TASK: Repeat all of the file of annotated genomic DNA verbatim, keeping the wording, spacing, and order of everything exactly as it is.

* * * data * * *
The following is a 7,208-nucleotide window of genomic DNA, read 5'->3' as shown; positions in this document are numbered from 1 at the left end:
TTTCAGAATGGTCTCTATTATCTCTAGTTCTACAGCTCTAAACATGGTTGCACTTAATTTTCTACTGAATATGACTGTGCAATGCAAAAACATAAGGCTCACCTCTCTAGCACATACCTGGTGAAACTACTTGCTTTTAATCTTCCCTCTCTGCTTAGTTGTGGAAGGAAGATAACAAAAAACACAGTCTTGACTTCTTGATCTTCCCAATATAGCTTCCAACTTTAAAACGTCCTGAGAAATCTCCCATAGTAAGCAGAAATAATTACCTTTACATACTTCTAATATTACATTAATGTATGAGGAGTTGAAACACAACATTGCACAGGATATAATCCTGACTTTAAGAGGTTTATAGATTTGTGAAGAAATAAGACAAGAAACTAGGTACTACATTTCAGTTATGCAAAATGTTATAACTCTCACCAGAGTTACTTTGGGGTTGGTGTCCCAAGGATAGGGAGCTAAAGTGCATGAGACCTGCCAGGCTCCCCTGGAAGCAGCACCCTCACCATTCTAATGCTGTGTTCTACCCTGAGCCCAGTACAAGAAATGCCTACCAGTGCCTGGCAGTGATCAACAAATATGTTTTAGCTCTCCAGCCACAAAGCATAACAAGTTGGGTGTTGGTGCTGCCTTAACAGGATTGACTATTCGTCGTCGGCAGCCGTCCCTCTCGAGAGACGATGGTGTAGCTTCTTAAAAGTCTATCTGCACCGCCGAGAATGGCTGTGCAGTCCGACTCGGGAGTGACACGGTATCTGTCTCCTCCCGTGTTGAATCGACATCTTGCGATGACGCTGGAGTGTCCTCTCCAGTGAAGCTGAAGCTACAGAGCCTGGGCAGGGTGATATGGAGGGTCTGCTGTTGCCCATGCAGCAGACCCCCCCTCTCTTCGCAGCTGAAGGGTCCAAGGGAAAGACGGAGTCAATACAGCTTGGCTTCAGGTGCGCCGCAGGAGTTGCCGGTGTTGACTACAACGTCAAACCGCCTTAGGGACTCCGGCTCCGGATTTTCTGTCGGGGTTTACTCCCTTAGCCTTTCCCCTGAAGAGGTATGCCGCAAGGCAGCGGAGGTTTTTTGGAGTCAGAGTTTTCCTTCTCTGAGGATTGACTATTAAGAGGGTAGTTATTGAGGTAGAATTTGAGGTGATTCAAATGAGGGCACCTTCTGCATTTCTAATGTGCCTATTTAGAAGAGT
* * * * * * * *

The following is a 7,208-nucleotide window of genomic DNA, read 5'->3' as shown; positions in this document are numbered from 1 at the left end:
TTTCAGAATGGTCTCTATTATCTCTAGTTCTACAGCTCTAAACATGGTTGCACTTAATTTTCTACTGAATATGACTGTGCAATGCAAAAACATAAGGCTCACCTCTCTAGCACATACCTGGTGAAACTACTTGCTTTTAATCTTCCCTCTCTGCTTAGTTGTGGAAGGAAGATAACAAAAAACACAGTCTTGACTTCTTGATCTTCCCAATATAGCTTCCAACTTTAAAACGTCCTGAGAAATCTCCCATAGTAAGCAGAAATAATTACCTTTACATACTTCTAATATTACATTAATGTATGAGGAGTTGAAACACAACATTGCACAGGATATAATCCTGACTTTAAGAGGTTTATAGATTTGTGAAGAAATAAGACAAGAAACTAGGTACTACATTTCAGTTATGCAAAATGTTATAACTCTCACCAGAGTTACTTTGGGGTTGGTGTCCCAAGGATAGGGAGCTAAAGTGCATGAGACCTGCCAGGCTCCCCTGGAAGCAGCACCCTCACCATTCTAATGCTGTGTTCTACCCTGAGCCCAGTACAAGAAATGCCTACCAGTGCCTGGCAGTGATCAACAAATATGTTTTAGCTCTCCAGCCACAAAGCATAACAAGTTGGGTGTTGGTGCTGCCTTAACAGGATTGACTATTCGTCGTCGGCAGCCGTCCCTCTCGAGAGACGATGGTGTAGCTTCTTAAAAGTCTATCTGCACCGCCGAGAATGGCTGTGCAGTCCGACTCGGGAGTGACACGGTATCTGTCTCCTCCCGTGTTGAATCGACATCTTGCGATGACGCTGGAGTGTCCTCTCCAGTGAAGCTGAAGCTACAGAGCCTGGGCAGGGTGATATGGAGGGTCTGCTGTTGCCCATGCAGCAGACCCCCCCTCTCTTCGCAGCTGAAGGGTCCAAGGGAAAGACGGAGTCAATACAGCTTGGCTTCAGGTGCGCCGCAGGAGTTGCCGGTGTTGACTACAACGTCAAACCGCCTTAGGGACTCCGGCTCCGGATTTTCTGTCGGGGTTTACTCCCTTAGCCTTTCCCCTGAAGAGGTATGCCGCAAGGCAGCGGAGGTTTTTTGGAGTCAGAGTTTTCCTTCTCTGAGGATTGACTATTAAGAGGGTAGTTATTGAGGTAGAATTTGAGGTGATTCAAATGAGGGCACCTTCTGCATTTCTAATGTGCCTATTTAGAAGAGT